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article imageOp-Ed: At 94 old-timer likes smartphone, 'Google-ing' and golf Special

By Jonathan Farrell     Apr 24, 2012 in Lifestyle
San Francisco - Frank Calegari turned 94 this past April 18. Pacific Rod and Gun Club member Fred Tautenhahn thought that this reporter would appreciate mentioning a bit about Calegari's life as a human interest story.
"How often do you meet someone at his age that is so enthusiastic about technology and about life," said Tautenhahn. He noted that when he saw Calegari tapping out words on the key pad of his smartphone, "I said to Frank, what you doing, sending a text message?" "It took me aback when Frank said, no I am Google-ing," said Tautenhahn. And, of course who can honestly say that they will live to be 94? How many nonagenarians do you know, personally besides TV star Betty White?
Calegari has a Samsung "4-G Smartphone" and "it does everything," he said. Calegari prides himself on the fact that he knows everyone of his 100 or so contacts. "I know them all personally," he told this reporter. "It takes me a couple of hours each day to go through my emails," he said. But Calegari enjoys keeping in contact. Even though he takes life "day by day" in his ninth decade of life, Calegari affirms that there is something new to learn everyday.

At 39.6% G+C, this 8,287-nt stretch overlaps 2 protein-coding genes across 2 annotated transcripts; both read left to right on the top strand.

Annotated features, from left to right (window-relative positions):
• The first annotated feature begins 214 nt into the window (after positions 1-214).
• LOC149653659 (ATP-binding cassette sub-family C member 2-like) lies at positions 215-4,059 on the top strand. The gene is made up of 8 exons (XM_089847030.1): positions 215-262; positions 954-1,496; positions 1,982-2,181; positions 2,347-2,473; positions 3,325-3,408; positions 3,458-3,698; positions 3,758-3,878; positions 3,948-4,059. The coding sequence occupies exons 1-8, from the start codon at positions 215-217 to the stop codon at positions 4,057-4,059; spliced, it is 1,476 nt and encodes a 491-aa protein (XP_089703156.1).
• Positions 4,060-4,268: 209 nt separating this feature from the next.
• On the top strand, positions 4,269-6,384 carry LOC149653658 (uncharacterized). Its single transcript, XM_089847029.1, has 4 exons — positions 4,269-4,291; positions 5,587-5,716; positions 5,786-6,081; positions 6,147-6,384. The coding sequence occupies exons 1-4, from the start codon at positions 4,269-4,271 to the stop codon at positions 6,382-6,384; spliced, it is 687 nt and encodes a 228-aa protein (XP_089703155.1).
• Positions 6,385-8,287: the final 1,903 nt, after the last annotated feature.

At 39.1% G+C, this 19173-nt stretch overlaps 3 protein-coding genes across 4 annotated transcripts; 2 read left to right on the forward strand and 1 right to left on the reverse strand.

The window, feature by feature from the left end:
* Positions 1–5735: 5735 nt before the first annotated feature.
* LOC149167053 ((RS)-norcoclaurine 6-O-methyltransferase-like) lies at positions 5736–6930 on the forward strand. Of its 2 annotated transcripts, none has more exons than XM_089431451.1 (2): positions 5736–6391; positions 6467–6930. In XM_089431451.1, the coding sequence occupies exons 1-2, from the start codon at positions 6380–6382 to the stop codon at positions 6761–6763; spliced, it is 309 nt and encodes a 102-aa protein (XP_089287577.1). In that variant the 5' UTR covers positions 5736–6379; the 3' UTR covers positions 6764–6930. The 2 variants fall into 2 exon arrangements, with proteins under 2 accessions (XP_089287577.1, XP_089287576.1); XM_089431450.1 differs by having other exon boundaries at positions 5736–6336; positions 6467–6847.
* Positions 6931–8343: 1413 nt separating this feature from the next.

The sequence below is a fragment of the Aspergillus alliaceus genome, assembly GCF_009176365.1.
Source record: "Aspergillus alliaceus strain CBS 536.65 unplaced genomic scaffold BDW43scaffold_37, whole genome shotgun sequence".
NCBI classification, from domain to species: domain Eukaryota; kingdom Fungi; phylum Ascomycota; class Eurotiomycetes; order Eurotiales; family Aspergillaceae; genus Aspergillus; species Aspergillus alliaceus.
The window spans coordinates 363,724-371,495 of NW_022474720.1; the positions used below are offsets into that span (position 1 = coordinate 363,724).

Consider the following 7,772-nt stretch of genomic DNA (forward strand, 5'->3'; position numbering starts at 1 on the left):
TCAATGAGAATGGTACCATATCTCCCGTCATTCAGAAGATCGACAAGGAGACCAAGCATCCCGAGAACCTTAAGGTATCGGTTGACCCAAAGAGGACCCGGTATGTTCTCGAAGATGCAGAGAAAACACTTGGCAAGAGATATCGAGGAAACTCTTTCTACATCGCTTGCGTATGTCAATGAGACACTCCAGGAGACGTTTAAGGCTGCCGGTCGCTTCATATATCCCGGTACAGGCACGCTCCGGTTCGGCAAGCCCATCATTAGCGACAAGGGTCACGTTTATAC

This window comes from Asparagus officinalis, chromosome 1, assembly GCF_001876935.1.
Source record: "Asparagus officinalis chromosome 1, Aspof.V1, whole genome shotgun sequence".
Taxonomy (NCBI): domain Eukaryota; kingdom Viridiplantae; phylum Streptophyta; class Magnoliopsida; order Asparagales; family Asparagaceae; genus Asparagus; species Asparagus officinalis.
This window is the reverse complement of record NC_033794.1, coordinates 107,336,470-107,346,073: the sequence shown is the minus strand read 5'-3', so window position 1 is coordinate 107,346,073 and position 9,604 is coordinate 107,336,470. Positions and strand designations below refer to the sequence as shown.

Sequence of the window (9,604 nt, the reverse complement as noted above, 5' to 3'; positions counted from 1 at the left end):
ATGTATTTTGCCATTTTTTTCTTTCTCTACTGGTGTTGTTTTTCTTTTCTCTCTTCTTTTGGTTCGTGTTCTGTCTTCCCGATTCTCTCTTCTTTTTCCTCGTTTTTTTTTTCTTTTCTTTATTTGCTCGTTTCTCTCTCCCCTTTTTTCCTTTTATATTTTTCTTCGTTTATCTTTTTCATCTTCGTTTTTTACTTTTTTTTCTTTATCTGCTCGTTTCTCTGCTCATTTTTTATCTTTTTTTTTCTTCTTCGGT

He is fascinated by the technology that is available today. "People really don't realize what a marvel it is. I like to 'Google,' he said, you just type in a subject or a question and up pops an answer - it’s amazing!" "Everything is in my pocket with a smartphone," said Calegari. While he likes using the technology, he is not much of fan of the social networking sites like Face Book. "That is really best for business, I have nothing against it," he said. "I much rather people contact me directly," said Calegari.
Calegari still lives in the house he and his wife Alice purchased1954 through the G.I. Bill. "Alice past on a few years ago, he said, lots of happy memories as we were married for 68 years, this is why it is important to keep in contact with friends," he said.
"I see Frank at the club every week at the Olympic Club," said Attilio Mossi. He and his wife McGuire Real Estate realtor Leanna Mossi grew up in the North Beach and Marina area. “When I see Frank I call him 'Paladini' and he calls me 'Til' (short for Attilio)," he said. "Paladini comes from the Latin it can be translated as "great one, or honored one."
Like the Mossi's, Calegari is a native San Franciscan and together they are among the remaining few that recollect about "the old neighborhood - North Beach and the Marina," that is. They like so many in the post-World War II era moved out to more suburban settings. Lake Merced and The Peninsula just a few miles south of the City grew as track homes popped up like wildflowers. Yet, those memories of days in North Beach and the Marina growing up and then first married living in a little apartment or flat are cherished.
"I was born in North Beach, said Calegari, my grandfather and family survived the Earthquake and Fire of 1906." He is proud to have been born on the anniversary of the quake and fire that occurred on April 18. He credits some his longevity to that pioneer and survivor spirit of his grandparents and ancestors. "Many of the Italians who immigrated to San Francisco were from Genoa, like my grandfather," said Calegari. Italians from Genoa at that time according to Calegari were tradesmen, shoemakers, bakers, farmers and lots of fisherman who worked The Wharf (Fisherman's Wharf).